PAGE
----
June 2016

Former primary school headteacher who kissed 14-year-old girl cautioned for indecent assault

A former primary school headteacher who indecently assaulted a teenage girl has been barred from the profession.

Edward Campbell, now 71, was head at St William of York RC Primary School in Great Lever, Bolton , for 16 years until March 2002.

It emerged at a hearing of the National College for Teaching and Leadership that he accepted a police caution in January last year for indecently assaulting a 14-year-old girl in 2001.

An official complaint to police wasn’t made until 2014.

She was a former pupil at the school and was kissed three times by Campbell behind a stage after she visited before Christmas three years after she left.

The girl, who can’t be named for legal reasons, had made him a Christmas card.

A professional conduct panel of the NCTL heard he asked her ‘where the kiss was on the card’ then ‘kissed her twice on the lips and once on the cheek’. She ‘pulled away’ and he apologised for his behaviour.

She went on to tell her family and the school, leading to Campbell being suspended. He resigned in 2002. Police were notified at the time but her family didn’t make a formal complaint, the panel was told. Campbell was subsequently interviewed last year after the victim made a complaint, admitted an offence of indecent assault and agreed to be cautioned.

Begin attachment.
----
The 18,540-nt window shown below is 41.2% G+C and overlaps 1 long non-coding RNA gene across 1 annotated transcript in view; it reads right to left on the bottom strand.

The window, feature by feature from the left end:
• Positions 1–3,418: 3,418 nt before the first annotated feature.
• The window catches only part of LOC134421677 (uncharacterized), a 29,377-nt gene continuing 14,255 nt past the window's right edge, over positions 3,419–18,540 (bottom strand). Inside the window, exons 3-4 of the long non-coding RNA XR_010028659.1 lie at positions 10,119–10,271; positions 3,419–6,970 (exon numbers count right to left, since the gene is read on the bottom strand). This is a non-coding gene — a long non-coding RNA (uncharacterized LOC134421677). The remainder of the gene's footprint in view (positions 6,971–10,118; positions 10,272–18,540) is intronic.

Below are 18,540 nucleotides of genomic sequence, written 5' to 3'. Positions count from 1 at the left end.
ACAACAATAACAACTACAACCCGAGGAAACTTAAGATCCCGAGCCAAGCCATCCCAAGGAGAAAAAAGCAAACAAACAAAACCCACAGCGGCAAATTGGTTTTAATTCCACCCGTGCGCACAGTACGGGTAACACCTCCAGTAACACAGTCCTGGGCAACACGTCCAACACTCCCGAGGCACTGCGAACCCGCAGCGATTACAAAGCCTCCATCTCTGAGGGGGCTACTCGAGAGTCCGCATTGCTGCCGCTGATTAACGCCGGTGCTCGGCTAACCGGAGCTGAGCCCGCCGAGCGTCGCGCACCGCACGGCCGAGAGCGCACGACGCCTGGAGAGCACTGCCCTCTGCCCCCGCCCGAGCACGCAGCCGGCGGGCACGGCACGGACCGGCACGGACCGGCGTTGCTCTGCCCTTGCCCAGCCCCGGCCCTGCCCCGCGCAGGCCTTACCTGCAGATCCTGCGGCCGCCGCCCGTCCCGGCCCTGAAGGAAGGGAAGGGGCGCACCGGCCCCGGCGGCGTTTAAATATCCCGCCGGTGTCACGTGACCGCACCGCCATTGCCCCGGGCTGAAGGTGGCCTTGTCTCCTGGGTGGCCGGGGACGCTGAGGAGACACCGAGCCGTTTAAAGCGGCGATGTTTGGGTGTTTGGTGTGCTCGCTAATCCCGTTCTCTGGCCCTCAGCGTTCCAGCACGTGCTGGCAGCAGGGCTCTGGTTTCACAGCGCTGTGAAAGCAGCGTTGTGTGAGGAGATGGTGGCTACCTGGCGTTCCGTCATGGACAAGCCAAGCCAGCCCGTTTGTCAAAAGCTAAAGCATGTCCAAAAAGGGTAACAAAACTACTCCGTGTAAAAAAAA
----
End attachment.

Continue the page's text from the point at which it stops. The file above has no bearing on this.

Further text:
The panel was told that Campbell has worked as a supply teacher and as an invigilator since 2002, but there have been no further allegations of misconduct. He admitted the full facts of the case at the hearing and said he does not intend to work as a teacher again.

Campbell was ‘fully aware’ that the girl ‘had difficulties in relating to her peers and mixing with her fellow pupils’ and had ‘sought assistance from him’, the ruling said.

It went on: “In the panel’s view, Mr Campbell had clearly failed to uphold public trust in the profession and maintain high standards of behaviour. He had failed to treat Pupil A with dignity and maintain proper boundaries. There was a clear disregard for safeguarding pupil A’s wellbeing.

“The panel is satisfied that the conduct of Mr Campbell fell significantly short of the standards expected of the profession. In the circumstances the panel was satisfied that Mr Campbell’s actions also constituted conduct that may bring the profession into disrepute.”

The panel banned him from teaching indefinitely, although he can apply for the prohibition order to be set aside from 2019.